Taking a "show me" stance, White House economic adviser Larry Kudlow said on Monday he expected China to roll back tariffs on U.S. farm exports promptly and begin trade reforms in line with the trade deal struck by President Trump and Chinese President Xi Jinping. The White House said over the weekend that China will make "very substantial" purchases of agricultural, energy and industrial goods but analysts saw no firm commitments in the statement.
U.S. farm income will be slightly higher than expected this year due chiefly to $4.7 billion in Trump tariff payments that will buffer the impact of trade war on commodity prices, says the USDA. With the bailout, farmers are forecast to collect $13.6 billion in direct farm payments, the largest amount in 12 years.
In the end, election night turned into a gentle blue wave, showing the nation as divided as ever. As expected, suburban voters pushed back against President Trump, giving control of the House back to the Democrats, while voters in rural areas doubled down on their support of the president, flipping the Senate seats in three ag-heavy states to the Republicans. (No paywall)
Banking on Republican gains in the midterm elections, President Trump said Congress could wait until next year to pass the farm bill because "we don't have enough votes" now for stricter work requirements for millions of SNAP recipients. Trump, who signed an executive order in April calling for new and stronger work requirements for social programs, has sided with House Republicans on the major dispute of the 2018 farm bill, now nearly a month overdue.
Ten days ahead of the midterm elections, President Trump will tout his agricultural record to a pared-down crowd of 7,000 teenagers at the FFA national convention in Indianapolis and campaign in southern Illinois for an imperiled Republican member of the House Agriculture Committee.
Producers of shelled almonds and fresh sweet cherries are eligible for cash payments to offset the impact of trade war on U.S. agriculture, said Agriculture Secretary Sonny Perdue. The announcement on Friday was the first addition to the list of commodities earmarked for an estimated $4.7 …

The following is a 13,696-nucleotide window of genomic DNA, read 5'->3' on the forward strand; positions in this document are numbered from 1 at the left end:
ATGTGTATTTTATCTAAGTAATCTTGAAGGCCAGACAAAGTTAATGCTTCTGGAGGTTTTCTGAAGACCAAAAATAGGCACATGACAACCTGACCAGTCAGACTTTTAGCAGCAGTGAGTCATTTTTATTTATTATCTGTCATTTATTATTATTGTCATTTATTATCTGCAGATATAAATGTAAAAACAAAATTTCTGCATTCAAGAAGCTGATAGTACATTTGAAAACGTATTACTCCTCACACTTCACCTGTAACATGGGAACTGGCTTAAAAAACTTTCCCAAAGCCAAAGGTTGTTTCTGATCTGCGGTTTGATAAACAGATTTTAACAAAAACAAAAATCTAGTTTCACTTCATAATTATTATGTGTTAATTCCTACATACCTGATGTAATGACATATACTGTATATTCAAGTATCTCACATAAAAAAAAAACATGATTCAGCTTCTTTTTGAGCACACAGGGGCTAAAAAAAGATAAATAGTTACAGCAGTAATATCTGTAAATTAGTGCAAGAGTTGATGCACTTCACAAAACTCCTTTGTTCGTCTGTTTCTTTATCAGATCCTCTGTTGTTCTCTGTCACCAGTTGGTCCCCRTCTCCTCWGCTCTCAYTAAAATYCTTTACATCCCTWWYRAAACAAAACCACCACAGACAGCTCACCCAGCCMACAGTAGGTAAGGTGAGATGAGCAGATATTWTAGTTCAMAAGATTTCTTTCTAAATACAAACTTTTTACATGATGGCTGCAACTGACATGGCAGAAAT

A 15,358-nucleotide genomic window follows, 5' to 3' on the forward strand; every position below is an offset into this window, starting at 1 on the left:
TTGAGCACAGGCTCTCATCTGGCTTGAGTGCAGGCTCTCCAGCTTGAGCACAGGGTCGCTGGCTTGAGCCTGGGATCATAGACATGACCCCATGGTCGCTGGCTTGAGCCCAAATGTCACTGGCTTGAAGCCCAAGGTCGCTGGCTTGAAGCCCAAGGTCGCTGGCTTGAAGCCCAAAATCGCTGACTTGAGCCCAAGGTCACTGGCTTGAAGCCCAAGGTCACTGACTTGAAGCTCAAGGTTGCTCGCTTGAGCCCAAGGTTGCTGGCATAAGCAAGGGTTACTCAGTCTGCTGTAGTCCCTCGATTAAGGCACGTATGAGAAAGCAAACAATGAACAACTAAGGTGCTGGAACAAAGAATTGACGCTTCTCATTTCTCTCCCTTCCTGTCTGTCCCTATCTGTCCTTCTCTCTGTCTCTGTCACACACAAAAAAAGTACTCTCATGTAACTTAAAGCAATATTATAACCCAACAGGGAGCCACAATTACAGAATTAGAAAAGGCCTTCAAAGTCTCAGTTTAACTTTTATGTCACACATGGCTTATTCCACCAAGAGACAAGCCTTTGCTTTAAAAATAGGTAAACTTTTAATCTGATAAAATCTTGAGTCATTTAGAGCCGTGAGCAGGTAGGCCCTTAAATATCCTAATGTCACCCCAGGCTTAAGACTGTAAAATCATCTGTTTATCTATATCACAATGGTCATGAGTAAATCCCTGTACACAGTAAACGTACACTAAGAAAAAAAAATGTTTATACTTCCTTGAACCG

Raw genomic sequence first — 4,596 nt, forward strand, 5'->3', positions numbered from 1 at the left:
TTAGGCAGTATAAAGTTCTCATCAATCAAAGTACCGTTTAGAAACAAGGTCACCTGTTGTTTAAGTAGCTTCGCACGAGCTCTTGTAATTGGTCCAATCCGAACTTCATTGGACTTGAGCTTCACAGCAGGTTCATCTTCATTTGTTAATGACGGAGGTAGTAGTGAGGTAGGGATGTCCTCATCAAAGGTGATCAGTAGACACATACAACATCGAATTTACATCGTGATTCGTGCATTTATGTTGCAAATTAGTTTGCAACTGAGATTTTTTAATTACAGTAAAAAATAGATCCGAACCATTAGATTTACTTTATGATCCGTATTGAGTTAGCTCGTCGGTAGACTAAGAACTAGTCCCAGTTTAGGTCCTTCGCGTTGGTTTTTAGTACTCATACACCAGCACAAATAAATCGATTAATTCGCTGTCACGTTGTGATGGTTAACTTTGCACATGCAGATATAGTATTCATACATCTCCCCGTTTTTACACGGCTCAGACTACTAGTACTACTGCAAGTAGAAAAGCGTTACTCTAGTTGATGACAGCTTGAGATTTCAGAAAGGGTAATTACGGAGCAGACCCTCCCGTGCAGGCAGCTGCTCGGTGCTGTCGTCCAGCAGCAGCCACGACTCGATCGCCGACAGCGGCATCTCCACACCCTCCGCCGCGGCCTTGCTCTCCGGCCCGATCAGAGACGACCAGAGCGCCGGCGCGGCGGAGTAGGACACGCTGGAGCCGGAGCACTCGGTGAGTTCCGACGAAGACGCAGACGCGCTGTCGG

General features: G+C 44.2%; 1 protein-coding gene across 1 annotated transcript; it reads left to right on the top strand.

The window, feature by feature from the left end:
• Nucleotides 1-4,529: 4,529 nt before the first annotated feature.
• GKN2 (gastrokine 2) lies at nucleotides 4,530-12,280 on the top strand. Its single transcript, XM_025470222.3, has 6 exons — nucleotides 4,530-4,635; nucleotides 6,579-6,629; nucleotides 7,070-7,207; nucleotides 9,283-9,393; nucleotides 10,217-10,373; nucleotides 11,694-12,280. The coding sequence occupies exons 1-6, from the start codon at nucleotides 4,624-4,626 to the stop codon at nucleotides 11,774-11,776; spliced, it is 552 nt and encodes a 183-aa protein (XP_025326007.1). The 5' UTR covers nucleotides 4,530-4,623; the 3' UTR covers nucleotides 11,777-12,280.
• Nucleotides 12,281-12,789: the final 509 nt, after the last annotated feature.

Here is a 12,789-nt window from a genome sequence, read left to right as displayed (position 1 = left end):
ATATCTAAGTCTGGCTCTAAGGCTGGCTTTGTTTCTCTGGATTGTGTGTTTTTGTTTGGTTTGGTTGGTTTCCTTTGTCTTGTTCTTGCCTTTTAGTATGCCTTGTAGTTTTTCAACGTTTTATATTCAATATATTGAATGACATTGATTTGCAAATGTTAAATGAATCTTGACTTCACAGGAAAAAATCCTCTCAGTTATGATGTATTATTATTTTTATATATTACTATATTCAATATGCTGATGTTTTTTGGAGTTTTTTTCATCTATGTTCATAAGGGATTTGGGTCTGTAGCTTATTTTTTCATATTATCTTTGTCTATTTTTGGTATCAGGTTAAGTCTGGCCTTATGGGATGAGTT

With a warning against retaliation that targets "our farmers or other industries," President Trump ordered a new wave of tariffs on Chinese products, this time on $200 billion of goods that will face a 10 percent duty initially and rise to 25 percent on Jan. 1. "Once again, I urge China’s leaders to take swift action to end their country’s unfair trade practices," said Trump, suggesting he and Chinese President Xi Jinping could end the trade war through face-to-face negotiations.
With commodity prices dropping and farm income projected to plummet, America’s farmers are growing increasingly anxious over the lack of specifics about how much money they’re going to get, and when they’re going to get it, from President Trump’s $12-billion bailout, reports The Wall Street Journal.
One in seven of the farmers who voted for President Trump in 2016 would not vote for him today, according to a poll released on Monday. The escalating trade war was leading cause of erosion of support for Trump among a staunchly Republican group. But a majority still support him: 60 percent would vote for him now vs. 75 percent in 2016.
The U.S. “will be able to start paying down large amounts” of the national debt because of tariffs imposed on imported goods, said President Trump on Sunday. Trump tweeted, “Tariffs are working big time,” two days after China said it might put duties on an additional $60 …